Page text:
On an overcast Saturday morning a few weeks ago, I participated in a 5K race that yes, involved nuns. Specifically, it was the Nun Run, a race that occurs to benefit the Jeanne Jugan home, which is a residential facility for the elderly in Newark. I went with the Catholic Campus Ministry who bussed over 100 students to run. And yes, the nuns do actually participate in the race.

I ran in the Nun Run two years ago, as a freshman, and I was excited to get to participate again. The free shirts that they give out are quite snazzy and its always fun to tell people that I have run in a race with nuns. This year, I gave myself two goals for the Nun Run: to not come in last place and to get a picture with a nun.

I always have many distinct emotions when signing up for and running a 5K. I start off by feeling quite good about myself when I register for the event. I mean, what better motivation to get in shape than having to run 3.1 miles in public? So, I sign up and think about all of the ways that I am going to train. But unfortunately, all I do is think about training. That’s right, I don’t actually do it.

So, race day rolled around and I was nauseatingly unprepared. It was 6:45am and I was questioning my sanity for signing up to run 3.1 miles at this hour on a Saturday. But of course, once I got to the race location, warmed up and got my free t-shirt (it was purple this year), I was feeling much better about my decision.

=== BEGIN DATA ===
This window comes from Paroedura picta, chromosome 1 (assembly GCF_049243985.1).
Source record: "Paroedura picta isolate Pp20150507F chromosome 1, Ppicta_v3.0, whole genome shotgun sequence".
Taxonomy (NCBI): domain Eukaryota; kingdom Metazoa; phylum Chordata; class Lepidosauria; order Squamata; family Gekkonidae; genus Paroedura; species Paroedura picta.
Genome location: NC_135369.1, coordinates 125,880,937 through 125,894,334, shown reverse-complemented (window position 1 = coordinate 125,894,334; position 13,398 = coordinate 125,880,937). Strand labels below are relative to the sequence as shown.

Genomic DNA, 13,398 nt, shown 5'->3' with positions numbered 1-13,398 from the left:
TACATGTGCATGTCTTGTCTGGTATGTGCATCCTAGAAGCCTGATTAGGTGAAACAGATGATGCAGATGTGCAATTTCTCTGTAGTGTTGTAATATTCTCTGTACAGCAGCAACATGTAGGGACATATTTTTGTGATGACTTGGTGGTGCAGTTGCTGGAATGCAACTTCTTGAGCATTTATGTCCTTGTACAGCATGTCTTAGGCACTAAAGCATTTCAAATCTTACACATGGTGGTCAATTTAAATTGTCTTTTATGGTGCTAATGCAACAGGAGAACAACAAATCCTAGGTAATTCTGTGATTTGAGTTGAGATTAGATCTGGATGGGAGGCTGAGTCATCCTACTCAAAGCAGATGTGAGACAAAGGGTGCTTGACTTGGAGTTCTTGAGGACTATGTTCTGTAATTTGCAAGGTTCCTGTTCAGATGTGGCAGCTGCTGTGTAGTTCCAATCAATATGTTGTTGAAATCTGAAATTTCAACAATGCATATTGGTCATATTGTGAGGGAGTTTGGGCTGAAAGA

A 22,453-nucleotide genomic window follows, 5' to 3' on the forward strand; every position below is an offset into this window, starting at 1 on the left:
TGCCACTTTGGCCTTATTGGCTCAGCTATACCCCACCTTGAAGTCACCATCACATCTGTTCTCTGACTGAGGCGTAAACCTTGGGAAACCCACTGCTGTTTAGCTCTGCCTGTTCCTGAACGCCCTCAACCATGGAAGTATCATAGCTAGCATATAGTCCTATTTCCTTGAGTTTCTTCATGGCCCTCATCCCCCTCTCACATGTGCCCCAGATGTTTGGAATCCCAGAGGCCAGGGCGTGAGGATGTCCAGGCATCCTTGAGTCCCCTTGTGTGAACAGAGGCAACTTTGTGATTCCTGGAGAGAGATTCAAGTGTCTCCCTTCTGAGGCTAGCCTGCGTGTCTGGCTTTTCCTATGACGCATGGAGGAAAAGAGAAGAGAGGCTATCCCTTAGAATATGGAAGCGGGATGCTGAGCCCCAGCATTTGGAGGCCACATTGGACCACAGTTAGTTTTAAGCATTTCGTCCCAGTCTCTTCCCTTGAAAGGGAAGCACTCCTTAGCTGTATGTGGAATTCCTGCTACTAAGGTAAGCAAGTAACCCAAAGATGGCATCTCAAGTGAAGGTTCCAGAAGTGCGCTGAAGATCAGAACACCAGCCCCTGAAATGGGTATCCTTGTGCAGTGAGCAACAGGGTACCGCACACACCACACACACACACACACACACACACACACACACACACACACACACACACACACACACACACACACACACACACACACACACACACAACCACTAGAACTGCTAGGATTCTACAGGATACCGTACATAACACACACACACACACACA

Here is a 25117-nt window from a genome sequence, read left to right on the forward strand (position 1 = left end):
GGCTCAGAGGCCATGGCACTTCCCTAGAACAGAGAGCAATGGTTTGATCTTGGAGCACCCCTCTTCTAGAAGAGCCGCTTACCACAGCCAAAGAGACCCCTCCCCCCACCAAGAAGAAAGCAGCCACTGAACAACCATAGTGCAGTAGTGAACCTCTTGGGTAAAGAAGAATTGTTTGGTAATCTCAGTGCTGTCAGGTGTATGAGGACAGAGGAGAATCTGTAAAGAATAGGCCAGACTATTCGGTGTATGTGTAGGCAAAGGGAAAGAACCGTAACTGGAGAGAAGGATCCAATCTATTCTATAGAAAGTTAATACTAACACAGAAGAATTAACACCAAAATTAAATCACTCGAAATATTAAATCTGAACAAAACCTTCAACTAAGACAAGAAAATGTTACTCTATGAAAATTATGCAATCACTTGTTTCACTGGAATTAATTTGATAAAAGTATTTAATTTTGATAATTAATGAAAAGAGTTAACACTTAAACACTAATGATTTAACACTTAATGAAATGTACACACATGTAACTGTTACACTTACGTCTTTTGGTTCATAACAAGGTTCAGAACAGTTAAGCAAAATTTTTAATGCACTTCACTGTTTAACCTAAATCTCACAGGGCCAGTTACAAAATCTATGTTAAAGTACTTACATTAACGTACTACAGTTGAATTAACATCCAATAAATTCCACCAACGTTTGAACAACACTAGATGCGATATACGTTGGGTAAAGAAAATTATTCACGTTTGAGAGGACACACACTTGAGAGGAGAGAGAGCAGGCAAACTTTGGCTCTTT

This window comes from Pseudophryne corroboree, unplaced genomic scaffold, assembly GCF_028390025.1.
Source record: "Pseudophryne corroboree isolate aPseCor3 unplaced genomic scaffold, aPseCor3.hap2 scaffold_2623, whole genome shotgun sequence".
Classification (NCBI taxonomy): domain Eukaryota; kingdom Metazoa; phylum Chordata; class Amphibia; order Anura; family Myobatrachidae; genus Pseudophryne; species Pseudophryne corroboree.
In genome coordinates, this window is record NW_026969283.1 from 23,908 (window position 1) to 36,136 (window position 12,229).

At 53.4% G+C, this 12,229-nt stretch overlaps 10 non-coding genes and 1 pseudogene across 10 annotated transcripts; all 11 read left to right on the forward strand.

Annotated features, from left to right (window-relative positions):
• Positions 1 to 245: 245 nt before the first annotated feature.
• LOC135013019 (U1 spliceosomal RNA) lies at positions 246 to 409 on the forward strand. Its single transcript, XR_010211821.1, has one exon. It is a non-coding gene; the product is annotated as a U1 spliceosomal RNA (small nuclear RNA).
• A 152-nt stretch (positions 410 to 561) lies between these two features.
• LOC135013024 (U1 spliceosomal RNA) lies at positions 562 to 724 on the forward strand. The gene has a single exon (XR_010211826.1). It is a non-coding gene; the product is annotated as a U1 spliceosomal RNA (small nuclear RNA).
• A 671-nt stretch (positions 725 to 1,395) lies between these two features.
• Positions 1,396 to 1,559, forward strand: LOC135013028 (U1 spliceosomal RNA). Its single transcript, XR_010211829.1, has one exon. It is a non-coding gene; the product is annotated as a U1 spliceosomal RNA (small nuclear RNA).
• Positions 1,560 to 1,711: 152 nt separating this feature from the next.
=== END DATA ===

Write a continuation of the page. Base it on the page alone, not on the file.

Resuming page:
The race got off to a good start. It was a beautiful morning to run and I felt great about exercising at such an early hour. However, around mile 2.3, things started to get rough; I was feeling the burn with each step. As I started to slow down, I passed one of the home’s residents who was walking the race course. And I thought, if this elderly man can walk a 5K with a walker, then I most certainly could complete this race. So I did. One foot in front of the other, I made it to the finish line. And, I did not come in last; I actually finished in the top 23% of the runners. Not bad for not having run a 5K in almost 2 years.

So that was one goal complete, and as you can tell from the picture below, my second goal was accomplished as well (getting the picture was far easier). As much as I dislike some aspects of running a 5K, the feeling of accomplishment after completing it is unbeatable. I could barely walk, but I felt as if I could conquer the world. I will undoubtedly participate in the 2015 Nun Run and I vow to actually train for it; you can hold me to that!

~Rebecca Jaeger

Mission accomplished!

Mission accomplished!

Print Friendly, PDF & Email